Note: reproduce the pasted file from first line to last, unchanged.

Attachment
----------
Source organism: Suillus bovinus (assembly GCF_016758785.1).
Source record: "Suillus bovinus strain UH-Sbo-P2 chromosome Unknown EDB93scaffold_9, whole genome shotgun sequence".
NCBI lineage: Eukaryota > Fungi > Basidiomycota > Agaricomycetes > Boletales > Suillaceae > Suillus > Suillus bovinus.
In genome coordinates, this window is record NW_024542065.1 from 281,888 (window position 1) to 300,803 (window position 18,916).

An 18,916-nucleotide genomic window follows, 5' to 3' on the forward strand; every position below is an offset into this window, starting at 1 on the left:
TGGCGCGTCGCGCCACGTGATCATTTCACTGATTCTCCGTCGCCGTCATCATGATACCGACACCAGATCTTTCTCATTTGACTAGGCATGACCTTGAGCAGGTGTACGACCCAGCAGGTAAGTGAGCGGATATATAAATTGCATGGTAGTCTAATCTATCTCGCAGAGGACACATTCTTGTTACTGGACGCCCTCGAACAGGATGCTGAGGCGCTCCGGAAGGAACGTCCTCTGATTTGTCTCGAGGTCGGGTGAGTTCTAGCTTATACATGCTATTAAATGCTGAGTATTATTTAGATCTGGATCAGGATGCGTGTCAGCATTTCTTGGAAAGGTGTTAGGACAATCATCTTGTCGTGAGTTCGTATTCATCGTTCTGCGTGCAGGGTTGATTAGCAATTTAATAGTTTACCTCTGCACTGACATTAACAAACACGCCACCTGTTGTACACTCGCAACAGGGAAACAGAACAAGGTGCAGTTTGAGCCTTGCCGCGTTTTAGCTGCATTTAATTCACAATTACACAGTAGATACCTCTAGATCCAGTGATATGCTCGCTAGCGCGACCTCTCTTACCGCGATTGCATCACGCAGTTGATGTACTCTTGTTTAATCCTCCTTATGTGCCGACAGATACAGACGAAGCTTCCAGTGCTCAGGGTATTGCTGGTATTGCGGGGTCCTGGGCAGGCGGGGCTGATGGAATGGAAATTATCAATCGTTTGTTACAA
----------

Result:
Source organism: Suillus bovinus (assembly GCF_016758785.1).
Source record: "Suillus bovinus strain UH-Sbo-P2 chromosome Unknown EDB93scaffold_9, whole genome shotgun sequence".
NCBI lineage: Eukaryota > Fungi > Basidiomycota > Agaricomycetes > Boletales > Suillaceae > Suillus > Suillus bovinus.
In genome coordinates, this window is record NW_024542065.1 from 281,888 (window position 1) to 300,803 (window position 18,916).

An 18,916-nucleotide genomic window follows, 5' to 3' on the forward strand; every position below is an offset into this window, starting at 1 on the left:
TGGCGCGTCGCGCCACGTGATCATTTCACTGATTCTCCGTCGCCGTCATCATGATACCGACACCAGATCTTTCTCATTTGACTAGGCATGACCTTGAGCAGGTGTACGACCCAGCAGGTAAGTGAGCGGATATATAAATTGCATGGTAGTCTAATCTATCTCGCAGAGGACACATTCTTGTTACTGGACGCCCTCGAACAGGATGCTGAGGCGCTCCGGAAGGAACGTCCTCTGATTTGTCTCGAGGTCGGGTGAGTTCTAGCTTATACATGCTATTAAATGCTGAGTATTATTTAGATCTGGATCAGGATGCGTGTCAGCATTTCTTGGAAAGGTGTTAGGACAATCATCTTGTCGTGAGTTCGTATTCATCGTTCTGCGTGCAGGGTTGATTAGCAATTTAATAGTTTACCTCTGCACTGACATTAACAAACACGCCACCTGTTGTACACTCGCAACAGGGAAACAGAACAAGGTGCAGTTTGAGCCTTGCCGCGTTTTAGCTGCATTTAATTCACAATTACACAGTAGATACCTCTAGATCCAGTGATATGCTCGCTAGCGCGACCTCTCTTACCGCGATTGCATCACGCAGTTGATGTACTCTTGTTTAATCCTCCTTATGTGCCGACAGATACAGACGAAGCTTCCAGTGCTCAGGGTATTGCTGGTATTGCGGGGTCCTGGGCAGGCGGGGCTGATGGAATGGAAATTATCAATCGTTTGTTACAA